The Importance of Being Earnest (2002) / Comedy-Drama
MPAA Rated: PG for mild sensuality
Running Time: 97 min.
Cast: Colin Firth, Rupert Everett, Reese Witherspoon, Frances O'Conner, Judi Dench, Tom Wilkinson
Director: Oliver Parker
Screenplay: Oliver Parker (based on the play by Oscar Wilde)
Oscar Wilde's classic farce has seen its share of incarnations in film adaptations over the years, and this one is as good as any. Films based on classic plays, such as those by Shakespeare, are always a bit hard to review, as you end up having to judge how well the film captures the essence of the play into another medium, and not whether or not the writing is good since, of course, the writing is as good as can be. Oliver Parker's (An Ideal Husband, Othello) vision of Wilde takes a bit of artistic license in its alterations of the play, mostly adding a few sight gags, and almost all of them contribute to making the film better. Unlike many other play adaptations, this one doesn't feel the least bit stagy, not too far removed from the sort of movies Merchant Ivory excels at. Lush cinematography, beautiful costumes, and a cast of excellent actors bring Wilde's play to life, making this a pleasant diversion for even those unfamiliar with the original work.
The "Earnest" (or Ernest) alluded to in the title is a complete fabrication, used by man of the country, Jack Worthing (Firth, Londinium), as an excuse to go to the city to see his misbehaving brother. Once he is in the city, he becomes Ernest himself, using the alias to become someone he isn't used to being, allowing him the freedom to do as he pleases. Jack (as Ernest) is in love with Gwendolen (O'Connor, AI), but her mother, Lady Bracknell (Dench, The World is Not Enough), disapproves of Jack, mostly because he doesn't know who his birth parents are, being abandoned in a handbag at a railway station as a baby. He was adopted into a rich estate, which he now controls, along with a ward, Cecily (Witherspoon, Legally Blonde), just turning eighteen and betrothed to the fictitious Ernest, through a series of correspondence letters. Jack's best friend Algy (Everett, My Best Friend's Wedding) decides to visit his estate, pretending to be Ernest, and tries to get Cecily into an affair with him. Gwendolen also decides to pay a visit, and with two Ernests running around, and neither of them true, it's a difficult chore for the two conniving men to keep their stories straight.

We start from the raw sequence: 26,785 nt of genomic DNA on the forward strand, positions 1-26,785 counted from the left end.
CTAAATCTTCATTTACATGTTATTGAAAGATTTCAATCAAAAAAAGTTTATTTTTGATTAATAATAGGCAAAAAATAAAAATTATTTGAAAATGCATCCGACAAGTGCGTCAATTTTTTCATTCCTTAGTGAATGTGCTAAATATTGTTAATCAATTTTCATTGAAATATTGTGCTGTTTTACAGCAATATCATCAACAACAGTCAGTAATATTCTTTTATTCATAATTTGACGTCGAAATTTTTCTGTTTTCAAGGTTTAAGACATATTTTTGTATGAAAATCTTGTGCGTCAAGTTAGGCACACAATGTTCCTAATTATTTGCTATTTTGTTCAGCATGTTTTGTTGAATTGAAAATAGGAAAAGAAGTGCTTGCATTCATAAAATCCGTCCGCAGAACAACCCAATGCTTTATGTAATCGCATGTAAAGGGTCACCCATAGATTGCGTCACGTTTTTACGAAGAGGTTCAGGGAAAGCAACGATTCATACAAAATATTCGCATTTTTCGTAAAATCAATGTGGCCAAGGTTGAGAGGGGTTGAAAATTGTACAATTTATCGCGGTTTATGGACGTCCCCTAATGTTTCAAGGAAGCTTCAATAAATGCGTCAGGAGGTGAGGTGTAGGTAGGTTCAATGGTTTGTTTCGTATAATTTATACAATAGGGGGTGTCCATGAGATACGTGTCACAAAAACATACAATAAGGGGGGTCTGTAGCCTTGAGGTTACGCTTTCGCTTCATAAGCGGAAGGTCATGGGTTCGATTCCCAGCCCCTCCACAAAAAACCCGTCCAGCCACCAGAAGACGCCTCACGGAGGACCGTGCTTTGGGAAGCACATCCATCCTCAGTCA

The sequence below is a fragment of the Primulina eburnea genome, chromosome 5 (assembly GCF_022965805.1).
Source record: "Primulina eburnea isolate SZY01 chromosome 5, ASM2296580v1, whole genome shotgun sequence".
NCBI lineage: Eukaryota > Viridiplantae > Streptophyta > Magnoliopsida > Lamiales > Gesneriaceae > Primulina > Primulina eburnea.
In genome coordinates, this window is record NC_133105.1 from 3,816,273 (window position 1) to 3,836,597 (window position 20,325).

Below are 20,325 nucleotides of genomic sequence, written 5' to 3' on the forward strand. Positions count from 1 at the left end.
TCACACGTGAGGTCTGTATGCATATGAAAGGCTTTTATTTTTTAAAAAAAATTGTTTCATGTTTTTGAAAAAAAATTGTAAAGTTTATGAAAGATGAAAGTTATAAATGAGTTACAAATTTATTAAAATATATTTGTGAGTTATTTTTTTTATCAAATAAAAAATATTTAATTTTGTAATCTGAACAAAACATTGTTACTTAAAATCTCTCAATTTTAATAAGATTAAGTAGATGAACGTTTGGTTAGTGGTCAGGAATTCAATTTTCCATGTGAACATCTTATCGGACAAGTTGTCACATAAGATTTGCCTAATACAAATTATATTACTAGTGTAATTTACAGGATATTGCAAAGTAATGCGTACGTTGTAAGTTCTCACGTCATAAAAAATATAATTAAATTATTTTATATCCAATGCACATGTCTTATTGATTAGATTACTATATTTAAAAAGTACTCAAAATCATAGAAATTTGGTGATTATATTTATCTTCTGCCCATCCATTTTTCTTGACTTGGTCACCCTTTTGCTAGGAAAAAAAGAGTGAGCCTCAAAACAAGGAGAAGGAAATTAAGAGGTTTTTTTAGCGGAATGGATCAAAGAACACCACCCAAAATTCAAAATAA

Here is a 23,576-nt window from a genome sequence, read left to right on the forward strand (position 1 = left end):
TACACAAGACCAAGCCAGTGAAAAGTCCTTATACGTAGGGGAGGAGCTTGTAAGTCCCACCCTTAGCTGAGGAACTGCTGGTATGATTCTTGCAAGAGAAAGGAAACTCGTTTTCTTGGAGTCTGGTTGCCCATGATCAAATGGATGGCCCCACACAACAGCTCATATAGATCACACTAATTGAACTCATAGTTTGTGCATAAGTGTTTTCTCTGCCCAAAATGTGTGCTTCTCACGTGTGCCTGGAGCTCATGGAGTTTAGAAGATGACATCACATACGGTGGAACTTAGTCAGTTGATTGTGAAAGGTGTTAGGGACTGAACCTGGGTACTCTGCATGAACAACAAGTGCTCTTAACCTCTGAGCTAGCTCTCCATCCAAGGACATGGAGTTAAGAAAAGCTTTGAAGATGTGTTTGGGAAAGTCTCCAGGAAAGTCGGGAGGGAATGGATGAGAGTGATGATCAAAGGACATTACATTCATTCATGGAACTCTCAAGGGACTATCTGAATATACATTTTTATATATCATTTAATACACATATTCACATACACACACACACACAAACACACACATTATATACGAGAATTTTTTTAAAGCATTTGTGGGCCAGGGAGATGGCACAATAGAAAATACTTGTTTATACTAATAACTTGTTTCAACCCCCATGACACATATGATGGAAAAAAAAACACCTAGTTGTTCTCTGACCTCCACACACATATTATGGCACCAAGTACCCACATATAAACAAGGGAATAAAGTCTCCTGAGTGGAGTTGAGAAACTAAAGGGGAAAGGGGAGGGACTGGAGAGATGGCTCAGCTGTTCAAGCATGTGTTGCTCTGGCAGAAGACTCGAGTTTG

There's a lot of been-there-done-that involved with any oft-told tale, so the freshness factor isn't altogether high. Also, some of the purists out there may not care for Wilde's play being interpolated as much as Parker does, as he is liberal in his alterations of the play for purposes of better cinematic appeal, adding a bit of slapstick to the witticisms. However, most viewers probably won't mind, as Wilde's amazing gift for humor is still prevalent at the core, and this is as likeable a cast of actors as one could hope for in a well-crafted farce.
Even if you're so familiar with the play as to be bored having to watch it again, the costumes and lush locales are almost enough to make the film enjoyable just from an eye-candy standpoint. If you haven't seen the play in a while, or are completely unfamiliar, The Importance of Being Earnest gets a solid recommendation for good tongue-in-cheek comedy from the old school.
©2002 Vince Leo